Although other studies have shown the value of structured exercise in lowering health risks such as diabetes, high blood pressure and heart disease, this study has shown that habitual physical activity – whether it comes from exercising or just activities of daily living – has the power to improve women’s health.
In Passo Fundo, Brazil, 292 women aged between 45 and 72 years wore pedometers and recorded their daily steps. Women who took 6,000 or more steps per day were considered active and those who took fewer inactive, the journal Menopause reported.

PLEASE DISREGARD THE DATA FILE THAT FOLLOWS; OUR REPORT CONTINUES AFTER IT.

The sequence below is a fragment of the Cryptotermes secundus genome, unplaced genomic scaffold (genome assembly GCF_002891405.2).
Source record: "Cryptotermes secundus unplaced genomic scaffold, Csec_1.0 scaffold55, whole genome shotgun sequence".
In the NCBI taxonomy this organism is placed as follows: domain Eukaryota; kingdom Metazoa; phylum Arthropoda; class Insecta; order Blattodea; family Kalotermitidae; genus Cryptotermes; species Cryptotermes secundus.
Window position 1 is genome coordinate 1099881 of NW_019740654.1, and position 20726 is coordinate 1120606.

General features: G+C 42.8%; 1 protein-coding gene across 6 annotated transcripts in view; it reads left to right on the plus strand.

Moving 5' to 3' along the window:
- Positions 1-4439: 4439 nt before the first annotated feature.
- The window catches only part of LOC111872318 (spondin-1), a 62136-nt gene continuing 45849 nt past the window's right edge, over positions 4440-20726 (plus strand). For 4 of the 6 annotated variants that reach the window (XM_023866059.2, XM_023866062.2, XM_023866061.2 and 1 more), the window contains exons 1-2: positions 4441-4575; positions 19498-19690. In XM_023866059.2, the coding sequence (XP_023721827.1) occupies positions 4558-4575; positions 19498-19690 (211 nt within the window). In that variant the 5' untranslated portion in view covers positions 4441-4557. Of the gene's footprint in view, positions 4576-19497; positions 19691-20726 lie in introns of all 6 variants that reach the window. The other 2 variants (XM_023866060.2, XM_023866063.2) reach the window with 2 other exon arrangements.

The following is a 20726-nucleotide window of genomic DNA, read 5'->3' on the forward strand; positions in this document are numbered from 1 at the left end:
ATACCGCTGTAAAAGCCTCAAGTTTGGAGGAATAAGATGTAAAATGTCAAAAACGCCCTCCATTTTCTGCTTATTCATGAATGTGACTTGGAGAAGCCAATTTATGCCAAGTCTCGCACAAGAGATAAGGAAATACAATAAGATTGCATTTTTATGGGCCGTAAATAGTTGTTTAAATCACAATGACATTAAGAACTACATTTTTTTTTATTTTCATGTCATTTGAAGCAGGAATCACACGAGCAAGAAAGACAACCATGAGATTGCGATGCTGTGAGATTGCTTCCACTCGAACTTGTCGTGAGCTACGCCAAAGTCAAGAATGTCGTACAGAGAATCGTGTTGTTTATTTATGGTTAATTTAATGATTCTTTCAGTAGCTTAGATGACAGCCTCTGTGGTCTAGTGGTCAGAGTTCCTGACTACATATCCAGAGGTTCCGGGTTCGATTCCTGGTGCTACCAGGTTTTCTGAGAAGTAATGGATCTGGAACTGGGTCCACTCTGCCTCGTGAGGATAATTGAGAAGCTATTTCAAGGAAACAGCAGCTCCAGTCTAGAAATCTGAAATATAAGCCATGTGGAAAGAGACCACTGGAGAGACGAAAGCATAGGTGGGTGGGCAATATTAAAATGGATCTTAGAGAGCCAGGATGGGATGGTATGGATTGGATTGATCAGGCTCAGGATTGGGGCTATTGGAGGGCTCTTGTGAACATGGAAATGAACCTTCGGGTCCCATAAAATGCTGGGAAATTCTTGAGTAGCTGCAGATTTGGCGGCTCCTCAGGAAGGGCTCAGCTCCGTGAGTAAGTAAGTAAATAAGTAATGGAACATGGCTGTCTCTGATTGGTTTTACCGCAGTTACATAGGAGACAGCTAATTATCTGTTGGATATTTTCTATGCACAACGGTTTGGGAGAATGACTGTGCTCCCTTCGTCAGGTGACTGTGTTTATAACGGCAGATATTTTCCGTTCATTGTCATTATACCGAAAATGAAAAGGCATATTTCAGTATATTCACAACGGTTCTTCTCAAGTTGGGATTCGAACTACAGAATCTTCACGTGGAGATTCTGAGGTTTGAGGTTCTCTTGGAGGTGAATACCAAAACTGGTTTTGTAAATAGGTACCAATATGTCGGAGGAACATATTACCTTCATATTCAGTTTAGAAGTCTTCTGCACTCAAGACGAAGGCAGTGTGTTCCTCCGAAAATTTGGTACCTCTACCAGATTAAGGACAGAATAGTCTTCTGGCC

They also had health checks such as cholesterol and blood sugar and waist and hip measurement (to gauge abdominal obesity, which is a risk for diabetes and cardiovascular disease), according to a statement of National Council for Scientific and Technological Development, Brazil.
Veronica Colpani, Karen Oppermann and Poli Mara Spritzer, who co-authored the study, said that active women were much less likely than the inactive ones to be obese and have metabolic syndrome or frank diabetes, whether or not they had gone through menopause – when these risks usually go up – and whether or not they were using hormone therapy.